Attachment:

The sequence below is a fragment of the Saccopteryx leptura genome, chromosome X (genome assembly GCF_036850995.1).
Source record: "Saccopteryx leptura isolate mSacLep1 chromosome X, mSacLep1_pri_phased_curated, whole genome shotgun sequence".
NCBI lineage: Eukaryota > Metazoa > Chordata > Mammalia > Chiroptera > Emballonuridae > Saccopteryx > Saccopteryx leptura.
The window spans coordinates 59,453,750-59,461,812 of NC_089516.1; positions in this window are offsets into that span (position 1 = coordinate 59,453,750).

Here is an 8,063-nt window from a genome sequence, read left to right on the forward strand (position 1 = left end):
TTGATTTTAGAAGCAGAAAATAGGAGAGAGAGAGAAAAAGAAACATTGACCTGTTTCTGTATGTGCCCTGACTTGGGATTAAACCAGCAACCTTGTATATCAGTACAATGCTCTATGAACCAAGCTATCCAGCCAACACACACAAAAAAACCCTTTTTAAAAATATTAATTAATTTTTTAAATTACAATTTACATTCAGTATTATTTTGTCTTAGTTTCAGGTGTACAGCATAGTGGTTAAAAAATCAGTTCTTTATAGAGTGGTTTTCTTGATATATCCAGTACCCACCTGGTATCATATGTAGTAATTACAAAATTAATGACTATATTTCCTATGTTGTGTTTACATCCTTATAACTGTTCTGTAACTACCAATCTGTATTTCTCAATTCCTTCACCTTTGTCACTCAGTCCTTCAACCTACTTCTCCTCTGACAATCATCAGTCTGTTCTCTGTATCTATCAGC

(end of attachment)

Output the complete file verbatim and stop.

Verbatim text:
The sequence below is a fragment of the Saccopteryx leptura genome, chromosome X (genome assembly GCF_036850995.1).
Source record: "Saccopteryx leptura isolate mSacLep1 chromosome X, mSacLep1_pri_phased_curated, whole genome shotgun sequence".
NCBI lineage: Eukaryota > Metazoa > Chordata > Mammalia > Chiroptera > Emballonuridae > Saccopteryx > Saccopteryx leptura.
The window spans coordinates 59,453,750-59,461,812 of NC_089516.1; positions in this window are offsets into that span (position 1 = coordinate 59,453,750).

Here is an 8,063-nt window from a genome sequence, read left to right on the forward strand (position 1 = left end):
TTGATTTTAGAAGCAGAAAATAGGAGAGAGAGAGAAAAAGAAACATTGACCTGTTTCTGTATGTGCCCTGACTTGGGATTAAACCAGCAACCTTGTATATCAGTACAATGCTCTATGAACCAAGCTATCCAGCCAACACACACAAAAAAACCCTTTTTAAAAATATTAATTAATTTTTTAAATTACAATTTACATTCAGTATTATTTTGTCTTAGTTTCAGGTGTACAGCATAGTGGTTAAAAAATCAGTTCTTTATAGAGTGGTTTTCTTGATATATCCAGTACCCACCTGGTATCATATGTAGTAATTACAAAATTAATGACTATATTTCCTATGTTGTGTTTACATCCTTATAACTGTTCTGTAACTACCAATCTGTATTTCTCAATTCCTTCACCTTTGTCACTCAGTCCTTCAACCTACTTCTCCTCTGACAATCATCAGTCTGTTCTCTGTATCTATCAGC